I’m a Cat Veterinarian Who’s Allergic to Cats. Here’s How I Deal (And So Can You)

By: Chewy EditorialUpdated:

cat allergies
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I’m a Cat Veterinarian Who’s Allergic to Cats. Here’s How I Deal (And So Can...

It all started a few weeks after my graduation from veterinary school. I went into a routine appointment with a lovely young Siamese cat. Almost immediately, I noticed my eyes beginning to swell and itch. Then came the sneezing and the running nose. By the time I finished the appointment, I could hardly open my eyes and was having trouble breathing.

You guessed it. I had developed a fierce allergic reaction to my favorite patients: cats.

I’ve been a cat vet for over 25 years now, and I’m still severely allergic to cats. But I love what I do, and I was determined not to change my career or my lifestyle. Here’s how I found a solution—and how you can, too.

No Easy Answers

Twenty-five years ago, options for people with cat allergies were few and far between. My symptoms quickly progressed to where I was almost constantly ill. I developed severe asthma and would become winded just climbing the flight of stairs to my house.

It seemed like there would be no way to move forward. Doctors really weren’t a lot of help. I remember clearly one visit to a dermatologist. I brought a massive list with me, naming all the drugs I had tried that had not worked, to show him that I was in need of something new and different.

His honest assessment: I was going to need to find a different career.

My response: I was actually going to need to find different drugs (and ultimately, a different doctor).

cat allergies

Nevertheless, I Persisted

You might be asking yourself why I bothered to go through all of this, when I could simply avoid cats. But if you’re a cat person, you know why: There is just something magical about them. I've never lived without cats. There is a mystery and intelligence when you look into their eyes. My cat allergies were causing me grief, sure, but that was nothing compared to how I’d suffer without cats at all.

Eventually, I found an open-minded doctor who realized that I wasn’t going to change my career. He advised me to wear a special respirator mask. I also showered three times a day. All of my carpets had to be pulled up—both at home and at work—and replaced with hard flooring. We also tried a cascade of medications ranging from antihistamines to steroids to everything in between.

Along the way, I decided that I actually really loved working with cats. I became the only board-certified cat veterinarian in the state of Maine, spending most of my days treating cats. I also added more cats to my household, eventually topping off at 15 felines. Quite a few people—including physicians and other veterinarians—thought I was certifiably crazy. But I was determined.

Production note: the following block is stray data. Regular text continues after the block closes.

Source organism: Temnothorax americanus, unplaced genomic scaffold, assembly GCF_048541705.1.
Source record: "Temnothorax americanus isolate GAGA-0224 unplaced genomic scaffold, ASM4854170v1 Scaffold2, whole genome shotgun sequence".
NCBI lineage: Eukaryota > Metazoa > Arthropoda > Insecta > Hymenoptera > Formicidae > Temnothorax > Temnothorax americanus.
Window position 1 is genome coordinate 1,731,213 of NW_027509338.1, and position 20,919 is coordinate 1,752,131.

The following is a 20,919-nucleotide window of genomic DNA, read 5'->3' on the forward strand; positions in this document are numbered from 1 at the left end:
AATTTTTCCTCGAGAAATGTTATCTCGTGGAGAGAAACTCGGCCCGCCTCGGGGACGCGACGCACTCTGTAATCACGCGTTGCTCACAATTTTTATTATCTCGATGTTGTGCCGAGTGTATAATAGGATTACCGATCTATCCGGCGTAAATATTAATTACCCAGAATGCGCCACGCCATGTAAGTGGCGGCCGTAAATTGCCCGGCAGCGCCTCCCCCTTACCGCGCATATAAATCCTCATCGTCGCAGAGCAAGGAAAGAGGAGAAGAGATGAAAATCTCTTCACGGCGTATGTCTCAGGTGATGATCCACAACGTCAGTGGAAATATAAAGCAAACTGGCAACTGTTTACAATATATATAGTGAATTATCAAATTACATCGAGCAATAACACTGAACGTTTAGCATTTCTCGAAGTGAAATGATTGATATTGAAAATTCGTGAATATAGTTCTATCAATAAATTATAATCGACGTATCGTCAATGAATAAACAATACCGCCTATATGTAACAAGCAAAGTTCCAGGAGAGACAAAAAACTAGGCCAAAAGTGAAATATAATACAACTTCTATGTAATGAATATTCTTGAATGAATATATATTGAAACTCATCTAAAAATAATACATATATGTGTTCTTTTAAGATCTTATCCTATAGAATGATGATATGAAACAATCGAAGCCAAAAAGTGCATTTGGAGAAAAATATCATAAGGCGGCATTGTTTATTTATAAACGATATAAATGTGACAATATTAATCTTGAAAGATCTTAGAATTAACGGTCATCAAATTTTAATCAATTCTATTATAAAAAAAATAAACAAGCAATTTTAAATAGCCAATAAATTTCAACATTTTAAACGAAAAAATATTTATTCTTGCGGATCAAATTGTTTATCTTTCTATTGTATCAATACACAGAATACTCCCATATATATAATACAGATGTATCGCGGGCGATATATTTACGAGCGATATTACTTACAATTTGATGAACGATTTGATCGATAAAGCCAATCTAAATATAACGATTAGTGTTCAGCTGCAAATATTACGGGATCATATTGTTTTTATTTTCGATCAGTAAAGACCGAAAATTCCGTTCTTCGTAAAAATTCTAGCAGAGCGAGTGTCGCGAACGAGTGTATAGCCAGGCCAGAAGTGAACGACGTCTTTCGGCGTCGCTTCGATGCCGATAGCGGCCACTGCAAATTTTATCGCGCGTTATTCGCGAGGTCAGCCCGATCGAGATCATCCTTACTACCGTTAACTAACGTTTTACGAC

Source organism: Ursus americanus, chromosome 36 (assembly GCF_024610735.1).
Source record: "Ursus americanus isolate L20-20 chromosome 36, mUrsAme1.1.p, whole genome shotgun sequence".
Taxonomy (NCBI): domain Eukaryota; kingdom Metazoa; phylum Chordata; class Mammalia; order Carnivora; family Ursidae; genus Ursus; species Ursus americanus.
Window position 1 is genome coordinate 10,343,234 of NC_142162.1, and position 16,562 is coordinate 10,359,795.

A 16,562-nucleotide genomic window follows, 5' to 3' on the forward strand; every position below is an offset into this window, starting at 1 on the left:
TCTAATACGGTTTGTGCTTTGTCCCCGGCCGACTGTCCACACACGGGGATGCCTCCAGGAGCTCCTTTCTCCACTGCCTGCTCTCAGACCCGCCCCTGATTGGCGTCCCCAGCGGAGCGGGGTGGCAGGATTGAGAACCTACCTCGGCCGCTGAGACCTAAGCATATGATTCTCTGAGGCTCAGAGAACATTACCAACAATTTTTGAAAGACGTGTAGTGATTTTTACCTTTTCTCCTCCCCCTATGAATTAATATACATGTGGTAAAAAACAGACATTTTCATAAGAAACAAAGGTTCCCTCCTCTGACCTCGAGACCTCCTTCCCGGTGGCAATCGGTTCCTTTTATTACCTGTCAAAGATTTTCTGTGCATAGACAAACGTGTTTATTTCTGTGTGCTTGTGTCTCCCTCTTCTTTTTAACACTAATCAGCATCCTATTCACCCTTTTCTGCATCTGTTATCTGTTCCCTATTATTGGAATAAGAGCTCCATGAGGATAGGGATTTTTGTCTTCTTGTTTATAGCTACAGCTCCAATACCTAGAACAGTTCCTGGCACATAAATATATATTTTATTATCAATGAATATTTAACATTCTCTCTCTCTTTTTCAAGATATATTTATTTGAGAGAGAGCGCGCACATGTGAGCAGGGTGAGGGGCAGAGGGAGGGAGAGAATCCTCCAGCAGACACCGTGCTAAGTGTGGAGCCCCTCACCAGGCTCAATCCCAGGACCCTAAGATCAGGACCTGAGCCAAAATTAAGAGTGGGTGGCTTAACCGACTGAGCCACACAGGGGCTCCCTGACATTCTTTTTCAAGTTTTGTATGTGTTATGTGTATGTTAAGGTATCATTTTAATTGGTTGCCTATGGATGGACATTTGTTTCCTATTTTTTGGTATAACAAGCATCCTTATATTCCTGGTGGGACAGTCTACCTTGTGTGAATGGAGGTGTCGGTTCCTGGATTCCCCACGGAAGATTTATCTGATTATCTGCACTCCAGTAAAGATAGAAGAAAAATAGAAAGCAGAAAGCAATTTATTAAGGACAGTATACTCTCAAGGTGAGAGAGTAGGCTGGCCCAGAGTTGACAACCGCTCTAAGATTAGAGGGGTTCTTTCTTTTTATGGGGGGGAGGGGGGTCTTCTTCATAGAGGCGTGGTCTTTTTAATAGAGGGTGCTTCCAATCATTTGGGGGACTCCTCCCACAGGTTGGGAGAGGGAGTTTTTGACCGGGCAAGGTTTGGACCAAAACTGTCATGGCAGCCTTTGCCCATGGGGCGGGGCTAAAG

cat allergies

What Works for Me

The process of managing my allergy symptoms took years, and it’s still a work in progress. Has it been a challenge? Absolutely. But I was determined to make it work, and now, things are better than ever.

There are constantly new developments being created to help people manage allergens in the environment. A new cat food from Purina, LiveClear, claims to help reduce allergens in cat hair and dander. If effective, it would be a huge breakthrough in the management of cat allergens.

I’ve embraced lifestyle changes like selecting home furnishings around my allergies, rather than my tastes. Things need to be easy to clean and cleaned often.

I’ve managed to get rid of the “Darth Vader” respirator mask that I once needed when working with cats and cleaning my home. I still can’t allow cats near my face. That can be a challenge while sleeping, so my current kitties aren’t allowed in my bedroom at night.

The medications that I take are now targeted to my current symptoms, which makes them more manageable than daily drugs with side effects. However, there are some times of the year when I need to medicate daily, particularly when my asthma becomes a problem, and windows must remain closed due to the winter weather. If you’re allergic to cats, that probably sounds familiar.

There are certainly flare-ups, and my staff can tell as soon as I walk through the door if it is going to be a “bad day.” But now, those days are fewer and farther between than ever.

Step by Step: How I Manage Cat Allergens

  • Replace carpets with hardwood floors
  • Shower frequently
  • Make your bedroom a cat-free zone
  • Open windows to ventilate your home
  • Wear a respirator mask
  • Talk to your doctor about medications and their side effects
  • Try feeding Purina LiveClear cat food

If you have cat allergies but love cats and want to share your life with them, don’t give up. Find a sympathetic physician and begin the process of discovering what works for you. It can be done—I’m living proof! It may just take a lot of trial and error, patience, and a few (or few thousand) sneezes along the way.

By: Dr. Sandra Mitchell, DVM
Dr. Sandra Mitchell is a graduate of the New York State College of Veterinary Medicine. She enjoys working with all animals, whether they be cats, dogs, rats, ferrets, guinea pigs or an even wild creatures. She currently works as a relief veterinarian—meaning that she help out at other veterinary offices when a doctor needs to go on vacation—and teaches both veterinarians and veterinary students.


By: Chewy EditorialUpdated: